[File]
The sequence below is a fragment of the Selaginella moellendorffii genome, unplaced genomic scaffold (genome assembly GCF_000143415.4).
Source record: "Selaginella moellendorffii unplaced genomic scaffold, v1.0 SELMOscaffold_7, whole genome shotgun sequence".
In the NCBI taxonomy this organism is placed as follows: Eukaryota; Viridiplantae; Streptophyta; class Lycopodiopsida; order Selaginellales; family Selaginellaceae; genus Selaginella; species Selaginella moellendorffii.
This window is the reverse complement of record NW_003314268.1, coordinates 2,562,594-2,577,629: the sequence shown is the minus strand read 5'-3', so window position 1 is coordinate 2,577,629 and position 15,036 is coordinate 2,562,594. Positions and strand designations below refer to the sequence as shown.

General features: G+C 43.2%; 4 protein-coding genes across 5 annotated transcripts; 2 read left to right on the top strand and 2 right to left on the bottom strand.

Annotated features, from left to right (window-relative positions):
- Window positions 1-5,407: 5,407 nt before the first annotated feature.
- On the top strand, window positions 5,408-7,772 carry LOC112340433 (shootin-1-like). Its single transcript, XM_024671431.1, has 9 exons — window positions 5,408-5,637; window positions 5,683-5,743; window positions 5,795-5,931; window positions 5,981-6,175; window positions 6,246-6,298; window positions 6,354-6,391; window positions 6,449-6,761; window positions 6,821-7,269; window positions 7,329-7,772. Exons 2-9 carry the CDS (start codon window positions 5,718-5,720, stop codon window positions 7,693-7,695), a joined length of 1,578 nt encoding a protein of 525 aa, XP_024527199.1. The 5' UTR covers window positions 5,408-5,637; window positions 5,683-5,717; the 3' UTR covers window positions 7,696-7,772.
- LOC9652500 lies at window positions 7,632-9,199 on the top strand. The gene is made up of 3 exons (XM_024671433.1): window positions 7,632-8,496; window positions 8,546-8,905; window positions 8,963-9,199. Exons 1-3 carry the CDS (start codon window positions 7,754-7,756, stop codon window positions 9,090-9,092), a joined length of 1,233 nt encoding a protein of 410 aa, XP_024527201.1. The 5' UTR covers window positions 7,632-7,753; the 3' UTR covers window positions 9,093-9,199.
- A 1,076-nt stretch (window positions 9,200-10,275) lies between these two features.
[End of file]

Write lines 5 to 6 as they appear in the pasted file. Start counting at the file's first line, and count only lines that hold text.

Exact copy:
General features: G+C 43.2%; 4 protein-coding genes across 5 annotated transcripts; 2 read left to right on the top strand and 2 right to left on the bottom strand.

Annotated features, from left to right (window-relative positions):